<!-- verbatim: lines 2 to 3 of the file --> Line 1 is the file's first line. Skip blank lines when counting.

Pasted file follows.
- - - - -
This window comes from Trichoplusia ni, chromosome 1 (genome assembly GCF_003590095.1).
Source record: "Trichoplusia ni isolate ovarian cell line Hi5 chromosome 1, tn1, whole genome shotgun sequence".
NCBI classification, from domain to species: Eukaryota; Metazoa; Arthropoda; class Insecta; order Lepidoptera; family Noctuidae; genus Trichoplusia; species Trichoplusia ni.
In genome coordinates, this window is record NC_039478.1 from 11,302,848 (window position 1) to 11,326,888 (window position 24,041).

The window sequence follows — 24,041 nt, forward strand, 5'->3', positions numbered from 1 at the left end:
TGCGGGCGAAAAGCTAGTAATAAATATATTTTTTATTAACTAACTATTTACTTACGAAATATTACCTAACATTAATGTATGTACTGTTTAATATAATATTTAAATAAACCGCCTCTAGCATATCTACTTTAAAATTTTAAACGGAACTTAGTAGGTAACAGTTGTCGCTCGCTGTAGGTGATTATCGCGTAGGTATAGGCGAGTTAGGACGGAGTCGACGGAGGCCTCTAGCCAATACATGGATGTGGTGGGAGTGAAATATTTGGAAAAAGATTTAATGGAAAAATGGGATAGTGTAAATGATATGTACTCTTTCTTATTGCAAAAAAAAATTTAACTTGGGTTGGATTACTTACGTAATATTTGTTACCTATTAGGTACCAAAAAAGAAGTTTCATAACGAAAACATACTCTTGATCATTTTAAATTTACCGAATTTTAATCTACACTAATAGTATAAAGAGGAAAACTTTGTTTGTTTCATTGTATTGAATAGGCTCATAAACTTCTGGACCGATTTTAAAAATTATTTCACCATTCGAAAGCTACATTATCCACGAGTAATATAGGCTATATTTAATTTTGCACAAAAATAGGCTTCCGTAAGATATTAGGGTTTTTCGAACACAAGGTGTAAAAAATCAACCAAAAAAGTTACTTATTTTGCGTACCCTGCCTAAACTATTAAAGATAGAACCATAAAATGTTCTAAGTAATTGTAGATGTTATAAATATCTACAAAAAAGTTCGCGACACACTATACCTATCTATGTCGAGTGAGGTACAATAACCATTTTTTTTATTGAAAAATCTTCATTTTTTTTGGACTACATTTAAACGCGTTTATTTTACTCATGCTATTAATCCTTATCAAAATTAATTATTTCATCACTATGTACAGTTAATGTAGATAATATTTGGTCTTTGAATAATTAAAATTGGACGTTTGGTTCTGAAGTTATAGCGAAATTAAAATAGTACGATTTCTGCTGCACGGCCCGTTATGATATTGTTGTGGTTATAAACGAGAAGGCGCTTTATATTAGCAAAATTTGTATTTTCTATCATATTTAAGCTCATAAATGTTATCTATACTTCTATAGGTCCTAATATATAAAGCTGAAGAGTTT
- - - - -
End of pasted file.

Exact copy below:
Source record: "Trichoplusia ni isolate ovarian cell line Hi5 chromosome 1, tn1, whole genome shotgun sequence".
NCBI classification, from domain to species: Eukaryota; Metazoa; Arthropoda; class Insecta; order Lepidoptera; family Noctuidae; genus Trichoplusia; species Trichoplusia ni.